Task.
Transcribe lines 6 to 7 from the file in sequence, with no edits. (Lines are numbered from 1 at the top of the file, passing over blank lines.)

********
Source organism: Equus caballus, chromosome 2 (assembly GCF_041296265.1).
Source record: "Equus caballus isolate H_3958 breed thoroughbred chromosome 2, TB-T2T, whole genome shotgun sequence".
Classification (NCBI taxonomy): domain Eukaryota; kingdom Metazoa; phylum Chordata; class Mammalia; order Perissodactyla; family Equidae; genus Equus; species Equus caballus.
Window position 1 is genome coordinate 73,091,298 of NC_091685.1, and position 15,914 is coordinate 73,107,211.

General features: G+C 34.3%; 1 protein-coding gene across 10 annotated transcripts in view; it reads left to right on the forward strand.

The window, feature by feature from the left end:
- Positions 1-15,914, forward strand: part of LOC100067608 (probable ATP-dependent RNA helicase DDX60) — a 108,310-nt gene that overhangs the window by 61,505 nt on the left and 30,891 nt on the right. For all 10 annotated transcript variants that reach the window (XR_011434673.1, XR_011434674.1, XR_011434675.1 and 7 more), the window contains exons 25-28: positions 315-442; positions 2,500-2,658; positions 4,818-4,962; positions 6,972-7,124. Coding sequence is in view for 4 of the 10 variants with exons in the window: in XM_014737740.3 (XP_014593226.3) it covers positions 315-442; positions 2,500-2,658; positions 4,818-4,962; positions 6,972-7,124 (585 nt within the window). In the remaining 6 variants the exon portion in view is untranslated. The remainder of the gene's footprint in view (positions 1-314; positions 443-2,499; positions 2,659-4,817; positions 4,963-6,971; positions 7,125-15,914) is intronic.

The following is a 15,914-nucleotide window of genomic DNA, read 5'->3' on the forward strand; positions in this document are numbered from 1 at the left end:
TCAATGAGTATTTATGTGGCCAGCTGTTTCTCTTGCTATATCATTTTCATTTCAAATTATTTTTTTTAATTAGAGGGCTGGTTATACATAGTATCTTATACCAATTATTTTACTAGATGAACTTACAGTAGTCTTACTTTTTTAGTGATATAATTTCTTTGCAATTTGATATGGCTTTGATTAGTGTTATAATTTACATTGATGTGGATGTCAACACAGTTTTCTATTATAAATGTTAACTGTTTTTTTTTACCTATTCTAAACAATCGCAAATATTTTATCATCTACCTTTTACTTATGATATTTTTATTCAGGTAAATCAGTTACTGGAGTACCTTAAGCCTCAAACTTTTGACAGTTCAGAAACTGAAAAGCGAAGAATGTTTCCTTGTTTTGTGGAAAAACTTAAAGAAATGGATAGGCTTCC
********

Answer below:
The window, feature by feature from the left end:
- Positions 1-15,914, forward strand: part of LOC100067608 (probable ATP-dependent RNA helicase DDX60) — a 108,310-nt gene that overhangs the window by 61,505 nt on the left and 30,891 nt on the right. For all 10 annotated transcript variants that reach the window (XR_011434673.1, XR_011434674.1, XR_011434675.1 and 7 more), the window contains exons 25-28: positions 315-442; positions 2,500-2,658; positions 4,818-4,962; positions 6,972-7,124. Coding sequence is in view for 4 of the 10 variants with exons in the window: in XM_014737740.3 (XP_014593226.3) it covers positions 315-442; positions 2,500-2,658; positions 4,818-4,962; positions 6,972-7,124 (585 nt within the window). In the remaining 6 variants the exon portion in view is untranslated. The remainder of the gene's footprint in view (positions 1-314; positions 443-2,499; positions 2,659-4,817; positions 4,963-6,971; positions 7,125-15,914) is intronic.